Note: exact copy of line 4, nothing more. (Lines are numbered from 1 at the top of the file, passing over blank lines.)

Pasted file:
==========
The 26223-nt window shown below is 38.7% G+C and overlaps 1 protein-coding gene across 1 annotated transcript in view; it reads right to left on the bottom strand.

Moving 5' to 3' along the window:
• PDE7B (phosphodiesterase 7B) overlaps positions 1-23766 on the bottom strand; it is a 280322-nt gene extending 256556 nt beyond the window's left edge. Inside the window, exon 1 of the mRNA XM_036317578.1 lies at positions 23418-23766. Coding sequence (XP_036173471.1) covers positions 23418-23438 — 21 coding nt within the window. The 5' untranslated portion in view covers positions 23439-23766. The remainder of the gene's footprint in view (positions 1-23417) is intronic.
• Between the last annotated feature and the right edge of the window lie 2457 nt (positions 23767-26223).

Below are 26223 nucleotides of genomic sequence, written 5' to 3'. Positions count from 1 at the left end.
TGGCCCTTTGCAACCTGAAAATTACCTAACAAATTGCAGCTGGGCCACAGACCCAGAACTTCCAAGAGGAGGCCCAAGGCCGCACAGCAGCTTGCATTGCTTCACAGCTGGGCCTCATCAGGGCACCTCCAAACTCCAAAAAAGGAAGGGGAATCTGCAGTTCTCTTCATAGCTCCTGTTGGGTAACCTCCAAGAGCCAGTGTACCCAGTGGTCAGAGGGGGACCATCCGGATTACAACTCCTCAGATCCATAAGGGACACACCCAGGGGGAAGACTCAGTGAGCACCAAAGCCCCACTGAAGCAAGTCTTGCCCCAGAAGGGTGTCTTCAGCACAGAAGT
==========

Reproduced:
• Between the last annotated feature and the right edge of the window lie 2457 nt (positions 23767-26223).